Gabriele Wienhausen, Director of the Teaching and Learning Commons, together with her education research colleagues is conducting a research study to find out more about how pedagogical choices affect student learning and experience in the classroom. You have been asked to participate in this study because you are a student in a class that is being studied or used as a control. There will be approximately 500,000 participants in this study.
The purpose of this study is to create knowledge that has the potential to improve the learning and educational experience of students at UC San Diego and beyond.
If you agree to be in this study, the following will happen: Your data from this class including grades, homework and exam submissions, and survey responses will be included in the analysis to determine the effectiveness of the pedagogical techniques used in this course compared to other similar courses.
Your participation involves only agreeing to let us use your data in our analysis. It will require no time on your part above the time you put into this course without agreeing to the study.
Participation in this study may involve some added risks or discomforts. These include the following:
The alternatives to participation in this study are not to participate. If you choose to opt-out of participating in this research study, we will exclude your data from analysis. Whether you participate will have no impact on your experience or grade in the associated class as the professor will not know who is or is not participating in the study until after final grades are assigned.
There is no direct benefit to you for participating in the study. The investigator, however, may learn more about how to improve student learning, and society may benefit from this knowledge.
Participation in research is entirely voluntary. You may refuse to participate or withdraw or refuse to answer specific questions in an interview or on a questionnaire at any time without penalty or loss of benefits to which you are entitled. If you decide that you no longer wish to continue in this study before the end of the quarter, simply respond to the online opt-out form here: https://goo.gl/forms/JSBRjEmkES6W6xYc2. If you decide to opt out after the quarter has ended, you must contact Laurel Nelson (email@example.com) and give the quarter and the course from which you would like your data withdrawn.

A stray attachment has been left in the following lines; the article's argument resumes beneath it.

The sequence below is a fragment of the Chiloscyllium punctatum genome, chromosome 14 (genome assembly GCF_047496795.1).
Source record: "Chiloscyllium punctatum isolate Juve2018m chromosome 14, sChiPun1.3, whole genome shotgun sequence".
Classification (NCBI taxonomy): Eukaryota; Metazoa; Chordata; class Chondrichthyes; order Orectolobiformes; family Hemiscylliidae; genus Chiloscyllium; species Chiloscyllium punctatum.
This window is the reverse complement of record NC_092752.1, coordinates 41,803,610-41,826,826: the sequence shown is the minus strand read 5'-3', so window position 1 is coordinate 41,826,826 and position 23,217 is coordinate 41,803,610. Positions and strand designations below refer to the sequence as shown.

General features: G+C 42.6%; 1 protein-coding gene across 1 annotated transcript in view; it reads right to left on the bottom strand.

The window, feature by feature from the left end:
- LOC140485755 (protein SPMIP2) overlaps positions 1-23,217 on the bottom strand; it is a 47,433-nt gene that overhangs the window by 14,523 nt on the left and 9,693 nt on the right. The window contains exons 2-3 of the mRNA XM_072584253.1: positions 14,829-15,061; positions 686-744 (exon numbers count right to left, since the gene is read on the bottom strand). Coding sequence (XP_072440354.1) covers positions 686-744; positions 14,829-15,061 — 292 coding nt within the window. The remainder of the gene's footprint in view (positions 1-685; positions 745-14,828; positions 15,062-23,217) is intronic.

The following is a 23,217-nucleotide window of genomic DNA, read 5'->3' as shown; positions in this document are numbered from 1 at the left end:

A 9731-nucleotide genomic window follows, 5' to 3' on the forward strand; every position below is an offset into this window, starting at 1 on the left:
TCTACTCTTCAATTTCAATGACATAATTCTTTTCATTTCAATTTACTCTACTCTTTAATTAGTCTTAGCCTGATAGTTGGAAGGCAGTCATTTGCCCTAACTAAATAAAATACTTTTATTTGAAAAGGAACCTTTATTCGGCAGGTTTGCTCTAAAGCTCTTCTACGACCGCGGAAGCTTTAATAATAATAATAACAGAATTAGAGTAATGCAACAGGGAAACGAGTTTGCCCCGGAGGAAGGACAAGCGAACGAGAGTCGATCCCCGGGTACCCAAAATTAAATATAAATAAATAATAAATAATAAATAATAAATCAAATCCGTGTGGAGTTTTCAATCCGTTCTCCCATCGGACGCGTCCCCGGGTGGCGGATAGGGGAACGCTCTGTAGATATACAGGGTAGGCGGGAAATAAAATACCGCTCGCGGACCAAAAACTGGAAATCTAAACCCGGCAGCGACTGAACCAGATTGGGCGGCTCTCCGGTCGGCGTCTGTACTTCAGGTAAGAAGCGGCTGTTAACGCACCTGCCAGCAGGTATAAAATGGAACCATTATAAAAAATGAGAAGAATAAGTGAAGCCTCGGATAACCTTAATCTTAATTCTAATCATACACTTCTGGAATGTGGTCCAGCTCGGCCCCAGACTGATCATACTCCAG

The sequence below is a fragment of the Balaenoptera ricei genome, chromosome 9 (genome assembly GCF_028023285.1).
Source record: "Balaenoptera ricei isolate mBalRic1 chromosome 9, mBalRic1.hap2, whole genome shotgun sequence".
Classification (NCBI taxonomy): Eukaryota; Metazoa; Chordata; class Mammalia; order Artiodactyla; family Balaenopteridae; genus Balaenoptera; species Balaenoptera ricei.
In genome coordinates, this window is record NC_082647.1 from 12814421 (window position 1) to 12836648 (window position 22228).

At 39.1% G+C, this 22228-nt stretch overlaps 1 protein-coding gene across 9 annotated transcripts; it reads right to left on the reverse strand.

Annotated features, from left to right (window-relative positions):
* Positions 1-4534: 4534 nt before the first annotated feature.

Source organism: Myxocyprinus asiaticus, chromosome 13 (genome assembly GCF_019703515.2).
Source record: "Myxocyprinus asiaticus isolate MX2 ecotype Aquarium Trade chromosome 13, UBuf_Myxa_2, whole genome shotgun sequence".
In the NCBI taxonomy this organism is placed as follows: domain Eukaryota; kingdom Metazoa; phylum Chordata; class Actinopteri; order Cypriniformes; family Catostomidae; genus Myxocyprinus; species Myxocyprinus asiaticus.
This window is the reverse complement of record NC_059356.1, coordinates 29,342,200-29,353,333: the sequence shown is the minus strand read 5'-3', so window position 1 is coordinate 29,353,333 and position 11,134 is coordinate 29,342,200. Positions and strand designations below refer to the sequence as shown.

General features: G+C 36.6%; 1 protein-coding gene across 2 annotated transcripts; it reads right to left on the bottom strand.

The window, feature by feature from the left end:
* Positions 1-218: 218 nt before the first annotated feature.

You will be told if any important new information is found during the course of this study that may affect your wanting to continue.
The PI may remove you from the study without your consent if the PI feels it is in your best interest or the best interest of the study. You may also be withdrawn from the study if you do not follow the instructions given you by the study personnel.
You will not be compensated for participating in this study.
There will be no cost to you for participating in this study.
Gabriele Wienhausen and/or her colleague has explained this study to you and answered your questions. If you have other questions or research-related problems, you may reach Gabriele Wienhausen at firstname.lastname@example.org or (858) 534-3958.
You may call the Human Research Protections Program Office at 858-246-HRPP (858-246-4777) to inquire about your rights as a research subject or to report research-related problems.
If you consent to participate in this study, no action is needed. If you DO NOT consent to participate in this study, or you choose to opt-out at any time during the quarter, please submit this form online at https://docs.google.com/forms/d/e/1FAIpQLScs0Cznypp4SxQJOsFMgP9nFDjJ0zzYPlSBWsiP3_wiWkdjaA/viewform. Your instructor will not have access to the list of students who opted out until after grades are posted. Note that you must separately opt-out of the study for each course involved in this study.